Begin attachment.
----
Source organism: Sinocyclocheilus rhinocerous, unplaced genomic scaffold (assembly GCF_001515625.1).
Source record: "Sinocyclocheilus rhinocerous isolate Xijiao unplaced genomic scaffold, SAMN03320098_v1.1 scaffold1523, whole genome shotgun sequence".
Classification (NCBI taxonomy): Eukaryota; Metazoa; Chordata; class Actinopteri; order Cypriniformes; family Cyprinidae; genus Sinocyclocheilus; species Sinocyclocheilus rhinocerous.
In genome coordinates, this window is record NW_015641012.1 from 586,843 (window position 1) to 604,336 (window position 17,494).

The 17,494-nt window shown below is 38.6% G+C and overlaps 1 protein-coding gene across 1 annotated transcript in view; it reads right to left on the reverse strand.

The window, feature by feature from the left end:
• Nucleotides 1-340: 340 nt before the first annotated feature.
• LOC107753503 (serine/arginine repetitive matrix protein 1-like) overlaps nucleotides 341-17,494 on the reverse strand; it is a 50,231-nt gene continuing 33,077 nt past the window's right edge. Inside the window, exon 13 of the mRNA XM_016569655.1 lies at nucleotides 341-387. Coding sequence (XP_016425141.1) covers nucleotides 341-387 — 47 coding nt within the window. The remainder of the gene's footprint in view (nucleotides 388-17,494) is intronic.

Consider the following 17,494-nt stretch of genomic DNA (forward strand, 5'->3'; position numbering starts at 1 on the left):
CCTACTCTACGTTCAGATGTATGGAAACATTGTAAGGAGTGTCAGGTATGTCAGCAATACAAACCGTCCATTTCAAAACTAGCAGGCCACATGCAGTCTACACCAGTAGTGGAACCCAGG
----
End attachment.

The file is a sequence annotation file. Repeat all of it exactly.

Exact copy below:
Source organism: Sinocyclocheilus rhinocerous, unplaced genomic scaffold (assembly GCF_001515625.1).
Source record: "Sinocyclocheilus rhinocerous isolate Xijiao unplaced genomic scaffold, SAMN03320098_v1.1 scaffold1523, whole genome shotgun sequence".
Classification (NCBI taxonomy): Eukaryota; Metazoa; Chordata; class Actinopteri; order Cypriniformes; family Cyprinidae; genus Sinocyclocheilus; species Sinocyclocheilus rhinocerous.
In genome coordinates, this window is record NW_015641012.1 from 586,843 (window position 1) to 604,336 (window position 17,494).

The 17,494-nt window shown below is 38.6% G+C and overlaps 1 protein-coding gene across 1 annotated transcript in view; it reads right to left on the reverse strand.

The window, feature by feature from the left end:
• Nucleotides 1-340: 340 nt before the first annotated feature.
• LOC107753503 (serine/arginine repetitive matrix protein 1-like) overlaps nucleotides 341-17,494 on the reverse strand; it is a 50,231-nt gene continuing 33,077 nt past the window's right edge. Inside the window, exon 13 of the mRNA XM_016569655.1 lies at nucleotides 341-387. Coding sequence (XP_016425141.1) covers nucleotides 341-387 — 47 coding nt within the window. The remainder of the gene's footprint in view (nucleotides 388-17,494) is intronic.

Consider the following 17,494-nt stretch of genomic DNA (forward strand, 5'->3'; position numbering starts at 1 on the left):
CCTACTCTACGTTCAGATGTATGGAAACATTGTAAGGAGTGTCAGGTATGTCAGCAATACAAACCGTCCATTTCAAAACTAGCAGGCCACATGCAGTCTACACCAGTAGTGGAACCCAGG